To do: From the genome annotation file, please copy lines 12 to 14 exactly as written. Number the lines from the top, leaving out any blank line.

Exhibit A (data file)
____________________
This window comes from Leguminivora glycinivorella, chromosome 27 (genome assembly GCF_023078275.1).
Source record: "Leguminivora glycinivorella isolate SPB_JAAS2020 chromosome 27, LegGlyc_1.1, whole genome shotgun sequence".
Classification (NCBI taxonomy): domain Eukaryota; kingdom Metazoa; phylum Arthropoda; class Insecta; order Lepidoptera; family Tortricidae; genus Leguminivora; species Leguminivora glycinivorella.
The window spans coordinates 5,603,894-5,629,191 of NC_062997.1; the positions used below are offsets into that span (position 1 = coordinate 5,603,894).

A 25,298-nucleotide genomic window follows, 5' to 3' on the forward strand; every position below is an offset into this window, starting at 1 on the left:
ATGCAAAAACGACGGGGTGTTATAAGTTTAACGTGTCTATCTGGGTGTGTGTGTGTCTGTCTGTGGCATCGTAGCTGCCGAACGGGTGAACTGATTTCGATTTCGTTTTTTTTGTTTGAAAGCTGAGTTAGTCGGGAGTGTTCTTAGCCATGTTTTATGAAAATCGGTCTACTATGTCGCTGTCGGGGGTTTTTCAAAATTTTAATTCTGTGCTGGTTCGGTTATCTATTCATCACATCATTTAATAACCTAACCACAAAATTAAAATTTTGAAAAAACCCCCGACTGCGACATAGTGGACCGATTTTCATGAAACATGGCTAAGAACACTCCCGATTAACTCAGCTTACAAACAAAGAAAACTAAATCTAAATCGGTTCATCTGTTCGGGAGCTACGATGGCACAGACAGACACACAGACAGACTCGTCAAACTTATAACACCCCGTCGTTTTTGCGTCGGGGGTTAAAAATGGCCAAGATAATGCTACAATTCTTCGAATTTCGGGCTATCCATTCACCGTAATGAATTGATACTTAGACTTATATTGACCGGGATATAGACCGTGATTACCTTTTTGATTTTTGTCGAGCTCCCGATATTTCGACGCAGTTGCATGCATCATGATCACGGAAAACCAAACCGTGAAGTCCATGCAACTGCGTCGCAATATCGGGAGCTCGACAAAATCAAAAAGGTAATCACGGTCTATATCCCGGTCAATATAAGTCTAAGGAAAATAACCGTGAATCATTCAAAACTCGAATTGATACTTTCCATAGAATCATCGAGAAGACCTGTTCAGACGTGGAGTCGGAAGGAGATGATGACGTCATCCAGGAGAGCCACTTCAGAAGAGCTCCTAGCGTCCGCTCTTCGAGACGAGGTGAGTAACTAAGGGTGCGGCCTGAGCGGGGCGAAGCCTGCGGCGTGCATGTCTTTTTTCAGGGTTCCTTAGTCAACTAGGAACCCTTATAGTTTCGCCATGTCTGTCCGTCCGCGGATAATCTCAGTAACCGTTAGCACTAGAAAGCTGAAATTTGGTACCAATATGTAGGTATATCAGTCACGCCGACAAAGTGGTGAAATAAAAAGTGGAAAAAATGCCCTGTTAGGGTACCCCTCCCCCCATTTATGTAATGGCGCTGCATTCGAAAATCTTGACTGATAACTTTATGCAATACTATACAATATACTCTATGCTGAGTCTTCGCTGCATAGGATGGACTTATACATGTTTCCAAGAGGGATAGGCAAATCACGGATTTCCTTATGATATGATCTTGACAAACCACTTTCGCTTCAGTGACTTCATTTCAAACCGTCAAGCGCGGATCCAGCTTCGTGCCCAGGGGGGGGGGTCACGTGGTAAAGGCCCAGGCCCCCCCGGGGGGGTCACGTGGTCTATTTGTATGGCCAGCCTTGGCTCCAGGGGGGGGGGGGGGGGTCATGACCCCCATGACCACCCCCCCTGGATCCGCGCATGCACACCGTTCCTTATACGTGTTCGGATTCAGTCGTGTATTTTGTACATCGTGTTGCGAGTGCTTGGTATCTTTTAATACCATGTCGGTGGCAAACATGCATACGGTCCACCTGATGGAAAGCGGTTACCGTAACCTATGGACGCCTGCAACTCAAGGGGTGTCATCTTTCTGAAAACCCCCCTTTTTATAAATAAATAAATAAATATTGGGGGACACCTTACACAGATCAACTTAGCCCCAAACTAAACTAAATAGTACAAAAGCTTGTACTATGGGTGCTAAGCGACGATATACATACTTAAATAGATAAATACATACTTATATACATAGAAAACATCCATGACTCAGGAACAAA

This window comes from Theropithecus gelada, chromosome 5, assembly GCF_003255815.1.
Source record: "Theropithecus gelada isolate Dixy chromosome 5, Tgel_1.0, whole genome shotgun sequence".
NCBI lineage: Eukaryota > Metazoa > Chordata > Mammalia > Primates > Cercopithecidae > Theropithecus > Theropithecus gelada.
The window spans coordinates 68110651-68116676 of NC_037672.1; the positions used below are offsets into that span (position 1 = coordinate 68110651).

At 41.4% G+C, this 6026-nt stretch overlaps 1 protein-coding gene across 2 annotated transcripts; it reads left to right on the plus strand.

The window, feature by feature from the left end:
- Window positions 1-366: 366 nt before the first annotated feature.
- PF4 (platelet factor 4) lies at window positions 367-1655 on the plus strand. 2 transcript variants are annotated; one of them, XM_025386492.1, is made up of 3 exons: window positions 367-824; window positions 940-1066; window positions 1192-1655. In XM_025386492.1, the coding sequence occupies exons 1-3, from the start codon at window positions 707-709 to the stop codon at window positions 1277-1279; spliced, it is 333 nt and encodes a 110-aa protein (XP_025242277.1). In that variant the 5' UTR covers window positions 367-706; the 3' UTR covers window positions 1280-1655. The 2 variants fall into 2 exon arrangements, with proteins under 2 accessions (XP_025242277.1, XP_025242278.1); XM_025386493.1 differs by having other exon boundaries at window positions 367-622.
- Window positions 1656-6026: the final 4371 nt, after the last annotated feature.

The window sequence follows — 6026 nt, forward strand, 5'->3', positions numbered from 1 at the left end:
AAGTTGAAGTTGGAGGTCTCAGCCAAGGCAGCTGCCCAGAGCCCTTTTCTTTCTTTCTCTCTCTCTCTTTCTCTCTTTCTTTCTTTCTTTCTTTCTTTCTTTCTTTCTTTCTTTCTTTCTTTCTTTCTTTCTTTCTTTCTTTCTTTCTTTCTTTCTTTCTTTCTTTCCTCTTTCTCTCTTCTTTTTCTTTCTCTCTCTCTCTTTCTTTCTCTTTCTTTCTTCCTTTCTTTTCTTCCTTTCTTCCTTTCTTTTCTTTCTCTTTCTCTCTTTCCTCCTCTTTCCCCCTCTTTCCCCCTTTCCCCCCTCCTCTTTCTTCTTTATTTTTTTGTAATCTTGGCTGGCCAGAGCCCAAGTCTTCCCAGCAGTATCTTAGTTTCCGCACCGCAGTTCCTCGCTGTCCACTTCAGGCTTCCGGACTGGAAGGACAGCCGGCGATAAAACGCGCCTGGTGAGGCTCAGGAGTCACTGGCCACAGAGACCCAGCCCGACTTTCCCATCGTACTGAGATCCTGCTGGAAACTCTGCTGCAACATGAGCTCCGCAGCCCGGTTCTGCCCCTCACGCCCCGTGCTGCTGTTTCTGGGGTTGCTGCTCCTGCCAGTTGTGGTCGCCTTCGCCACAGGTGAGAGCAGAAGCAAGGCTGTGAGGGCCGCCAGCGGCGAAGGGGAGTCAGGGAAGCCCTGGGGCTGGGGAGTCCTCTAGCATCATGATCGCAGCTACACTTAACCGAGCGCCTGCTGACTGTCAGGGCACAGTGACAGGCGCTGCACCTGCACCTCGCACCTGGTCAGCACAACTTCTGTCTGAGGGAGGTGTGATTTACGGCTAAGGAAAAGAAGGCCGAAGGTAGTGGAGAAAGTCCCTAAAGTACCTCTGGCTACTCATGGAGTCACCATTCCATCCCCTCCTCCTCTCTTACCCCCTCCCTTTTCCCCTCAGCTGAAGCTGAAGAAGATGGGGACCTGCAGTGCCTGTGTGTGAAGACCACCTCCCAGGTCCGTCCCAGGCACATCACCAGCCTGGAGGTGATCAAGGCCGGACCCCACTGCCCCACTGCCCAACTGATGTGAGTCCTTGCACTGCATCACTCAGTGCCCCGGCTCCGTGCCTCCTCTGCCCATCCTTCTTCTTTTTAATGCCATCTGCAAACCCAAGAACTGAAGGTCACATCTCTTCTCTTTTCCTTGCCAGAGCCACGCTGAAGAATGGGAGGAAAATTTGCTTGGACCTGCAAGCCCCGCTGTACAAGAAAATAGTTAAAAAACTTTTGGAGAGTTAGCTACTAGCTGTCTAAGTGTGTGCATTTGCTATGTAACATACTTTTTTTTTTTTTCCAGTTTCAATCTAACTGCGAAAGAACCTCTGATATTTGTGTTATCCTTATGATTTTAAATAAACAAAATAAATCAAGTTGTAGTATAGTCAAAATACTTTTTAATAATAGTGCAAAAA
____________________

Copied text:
The window, feature by feature from the left end:
- Window positions 1-366: 366 nt before the first annotated feature.
- PF4 (platelet factor 4) lies at window positions 367-1655 on the plus strand. 2 transcript variants are annotated; one of them, XM_025386492.1, is made up of 3 exons: window positions 367-824; window positions 940-1066; window positions 1192-1655. In XM_025386492.1, the coding sequence occupies exons 1-3, from the start codon at window positions 707-709 to the stop codon at window positions 1277-1279; spliced, it is 333 nt and encodes a 110-aa protein (XP_025242277.1). In that variant the 5' UTR covers window positions 367-706; the 3' UTR covers window positions 1280-1655. The 2 variants fall into 2 exon arrangements, with proteins under 2 accessions (XP_025242277.1, XP_025242278.1); XM_025386493.1 differs by having other exon boundaries at window positions 367-622.